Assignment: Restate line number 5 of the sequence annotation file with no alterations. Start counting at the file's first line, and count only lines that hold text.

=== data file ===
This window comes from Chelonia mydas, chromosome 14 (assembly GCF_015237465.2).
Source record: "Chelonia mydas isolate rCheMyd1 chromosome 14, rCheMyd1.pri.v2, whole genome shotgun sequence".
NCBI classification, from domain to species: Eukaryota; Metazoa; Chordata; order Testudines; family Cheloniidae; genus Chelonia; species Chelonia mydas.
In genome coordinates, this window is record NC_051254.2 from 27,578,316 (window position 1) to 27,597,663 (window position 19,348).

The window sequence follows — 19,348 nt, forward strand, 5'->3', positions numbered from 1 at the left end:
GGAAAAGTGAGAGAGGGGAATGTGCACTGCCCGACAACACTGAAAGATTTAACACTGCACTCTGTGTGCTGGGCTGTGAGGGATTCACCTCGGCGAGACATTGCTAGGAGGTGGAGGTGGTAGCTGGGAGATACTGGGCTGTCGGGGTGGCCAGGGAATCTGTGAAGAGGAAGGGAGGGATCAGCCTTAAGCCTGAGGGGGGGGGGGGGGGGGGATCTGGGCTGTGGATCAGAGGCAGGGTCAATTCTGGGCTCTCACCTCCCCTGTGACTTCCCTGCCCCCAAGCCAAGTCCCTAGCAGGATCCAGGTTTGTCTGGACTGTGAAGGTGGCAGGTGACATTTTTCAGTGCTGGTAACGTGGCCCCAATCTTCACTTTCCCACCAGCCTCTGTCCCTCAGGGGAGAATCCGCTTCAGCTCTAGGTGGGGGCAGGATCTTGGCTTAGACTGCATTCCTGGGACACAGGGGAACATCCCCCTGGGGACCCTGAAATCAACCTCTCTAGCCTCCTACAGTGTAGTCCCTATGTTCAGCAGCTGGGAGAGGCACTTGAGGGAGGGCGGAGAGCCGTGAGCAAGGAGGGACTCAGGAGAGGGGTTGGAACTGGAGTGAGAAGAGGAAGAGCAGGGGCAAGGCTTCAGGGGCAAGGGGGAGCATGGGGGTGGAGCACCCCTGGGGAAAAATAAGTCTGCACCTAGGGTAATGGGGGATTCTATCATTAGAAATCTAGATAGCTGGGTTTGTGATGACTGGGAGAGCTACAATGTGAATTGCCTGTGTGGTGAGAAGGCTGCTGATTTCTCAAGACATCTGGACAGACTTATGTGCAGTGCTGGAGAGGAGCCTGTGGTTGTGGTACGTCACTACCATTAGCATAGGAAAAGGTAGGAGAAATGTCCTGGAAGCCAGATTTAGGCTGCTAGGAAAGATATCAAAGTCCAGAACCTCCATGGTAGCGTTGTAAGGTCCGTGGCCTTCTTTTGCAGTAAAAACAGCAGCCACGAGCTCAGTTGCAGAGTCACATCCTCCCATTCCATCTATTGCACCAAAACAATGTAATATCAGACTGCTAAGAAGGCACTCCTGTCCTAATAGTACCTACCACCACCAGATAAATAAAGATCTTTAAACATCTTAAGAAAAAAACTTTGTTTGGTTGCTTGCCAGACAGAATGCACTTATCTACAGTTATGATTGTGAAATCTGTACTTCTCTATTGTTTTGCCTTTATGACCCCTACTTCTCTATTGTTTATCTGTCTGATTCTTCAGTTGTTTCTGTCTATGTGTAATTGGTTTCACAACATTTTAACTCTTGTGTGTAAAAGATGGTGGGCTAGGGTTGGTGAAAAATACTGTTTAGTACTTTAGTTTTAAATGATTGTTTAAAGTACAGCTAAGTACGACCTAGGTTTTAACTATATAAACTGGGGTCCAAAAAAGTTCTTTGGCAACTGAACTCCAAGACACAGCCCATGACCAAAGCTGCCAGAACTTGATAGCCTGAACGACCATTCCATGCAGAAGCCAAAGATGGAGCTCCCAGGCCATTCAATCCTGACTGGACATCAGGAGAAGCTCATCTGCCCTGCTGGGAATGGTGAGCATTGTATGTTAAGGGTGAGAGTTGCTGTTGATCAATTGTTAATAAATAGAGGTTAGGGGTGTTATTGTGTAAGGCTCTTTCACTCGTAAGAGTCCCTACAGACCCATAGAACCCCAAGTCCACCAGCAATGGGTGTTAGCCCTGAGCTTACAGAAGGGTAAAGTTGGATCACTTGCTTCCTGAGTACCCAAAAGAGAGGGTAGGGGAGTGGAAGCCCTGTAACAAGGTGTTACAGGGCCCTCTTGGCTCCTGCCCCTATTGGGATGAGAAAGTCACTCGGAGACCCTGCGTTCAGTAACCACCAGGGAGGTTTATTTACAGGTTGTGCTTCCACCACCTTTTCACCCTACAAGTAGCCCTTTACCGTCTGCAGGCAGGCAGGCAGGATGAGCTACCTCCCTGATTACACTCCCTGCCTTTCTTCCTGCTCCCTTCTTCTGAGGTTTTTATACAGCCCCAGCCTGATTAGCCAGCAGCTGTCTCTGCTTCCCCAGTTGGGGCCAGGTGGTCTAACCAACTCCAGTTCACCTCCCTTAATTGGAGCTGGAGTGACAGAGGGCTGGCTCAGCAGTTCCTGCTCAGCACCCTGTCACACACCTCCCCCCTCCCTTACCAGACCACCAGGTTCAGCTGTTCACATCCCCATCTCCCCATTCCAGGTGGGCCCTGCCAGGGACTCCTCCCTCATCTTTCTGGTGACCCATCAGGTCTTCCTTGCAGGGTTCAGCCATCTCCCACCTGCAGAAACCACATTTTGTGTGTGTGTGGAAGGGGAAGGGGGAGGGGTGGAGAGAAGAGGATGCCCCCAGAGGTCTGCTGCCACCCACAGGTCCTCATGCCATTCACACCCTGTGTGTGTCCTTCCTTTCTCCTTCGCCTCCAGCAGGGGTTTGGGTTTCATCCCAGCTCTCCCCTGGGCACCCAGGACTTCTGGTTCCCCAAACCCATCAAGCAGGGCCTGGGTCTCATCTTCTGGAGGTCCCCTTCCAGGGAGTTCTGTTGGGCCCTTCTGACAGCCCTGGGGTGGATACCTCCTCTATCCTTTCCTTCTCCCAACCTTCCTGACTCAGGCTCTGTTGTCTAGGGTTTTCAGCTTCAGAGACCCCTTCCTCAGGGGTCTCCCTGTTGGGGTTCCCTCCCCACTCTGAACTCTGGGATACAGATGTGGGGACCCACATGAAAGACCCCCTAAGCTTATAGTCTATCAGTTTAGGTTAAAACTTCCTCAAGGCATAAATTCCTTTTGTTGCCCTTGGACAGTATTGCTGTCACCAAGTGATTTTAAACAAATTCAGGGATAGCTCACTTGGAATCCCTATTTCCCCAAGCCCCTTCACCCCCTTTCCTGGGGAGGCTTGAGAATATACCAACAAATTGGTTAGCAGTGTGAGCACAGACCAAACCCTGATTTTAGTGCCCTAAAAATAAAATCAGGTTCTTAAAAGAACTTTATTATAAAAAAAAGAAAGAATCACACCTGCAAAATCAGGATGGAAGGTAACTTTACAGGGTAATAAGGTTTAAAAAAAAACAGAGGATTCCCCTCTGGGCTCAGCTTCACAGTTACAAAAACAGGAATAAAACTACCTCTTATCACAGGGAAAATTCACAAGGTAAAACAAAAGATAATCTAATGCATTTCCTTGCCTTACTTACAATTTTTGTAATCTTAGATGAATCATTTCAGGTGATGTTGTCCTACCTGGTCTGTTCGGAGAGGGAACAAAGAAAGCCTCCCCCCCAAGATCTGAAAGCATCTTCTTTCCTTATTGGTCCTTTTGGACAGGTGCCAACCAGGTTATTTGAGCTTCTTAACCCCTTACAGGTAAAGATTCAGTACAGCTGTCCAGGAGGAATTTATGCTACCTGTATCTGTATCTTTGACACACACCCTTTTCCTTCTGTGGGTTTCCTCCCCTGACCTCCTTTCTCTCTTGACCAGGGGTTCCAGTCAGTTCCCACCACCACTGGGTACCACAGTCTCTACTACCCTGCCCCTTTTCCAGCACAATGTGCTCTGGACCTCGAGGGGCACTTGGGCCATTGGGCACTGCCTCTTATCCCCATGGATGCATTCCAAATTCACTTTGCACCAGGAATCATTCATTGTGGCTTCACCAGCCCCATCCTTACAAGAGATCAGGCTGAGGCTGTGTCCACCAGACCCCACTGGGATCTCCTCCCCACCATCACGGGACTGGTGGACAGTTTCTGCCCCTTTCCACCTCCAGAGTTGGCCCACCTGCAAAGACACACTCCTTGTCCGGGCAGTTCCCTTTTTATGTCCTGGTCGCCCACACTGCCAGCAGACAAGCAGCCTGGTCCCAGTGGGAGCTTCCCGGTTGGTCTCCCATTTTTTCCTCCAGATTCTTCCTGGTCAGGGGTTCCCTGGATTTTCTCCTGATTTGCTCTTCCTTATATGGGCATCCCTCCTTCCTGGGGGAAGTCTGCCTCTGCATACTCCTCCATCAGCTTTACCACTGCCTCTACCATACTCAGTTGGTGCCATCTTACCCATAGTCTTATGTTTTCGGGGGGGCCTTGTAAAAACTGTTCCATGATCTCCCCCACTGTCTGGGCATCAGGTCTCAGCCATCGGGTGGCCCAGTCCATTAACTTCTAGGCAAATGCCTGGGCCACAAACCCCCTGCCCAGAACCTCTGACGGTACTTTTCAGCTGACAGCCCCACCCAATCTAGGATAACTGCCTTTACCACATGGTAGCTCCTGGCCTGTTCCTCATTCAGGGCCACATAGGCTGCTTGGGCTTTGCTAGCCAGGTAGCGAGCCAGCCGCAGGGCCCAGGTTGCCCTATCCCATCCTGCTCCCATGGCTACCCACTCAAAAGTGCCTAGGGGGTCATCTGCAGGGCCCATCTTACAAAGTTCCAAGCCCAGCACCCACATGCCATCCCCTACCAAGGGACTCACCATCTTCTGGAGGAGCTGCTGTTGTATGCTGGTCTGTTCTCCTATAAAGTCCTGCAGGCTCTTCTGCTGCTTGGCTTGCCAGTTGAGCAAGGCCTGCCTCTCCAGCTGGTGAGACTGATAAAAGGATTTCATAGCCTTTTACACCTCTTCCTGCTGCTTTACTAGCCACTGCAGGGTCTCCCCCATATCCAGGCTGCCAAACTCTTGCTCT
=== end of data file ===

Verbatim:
The window sequence follows — 19,348 nt, forward strand, 5'->3', positions numbered from 1 at the left end: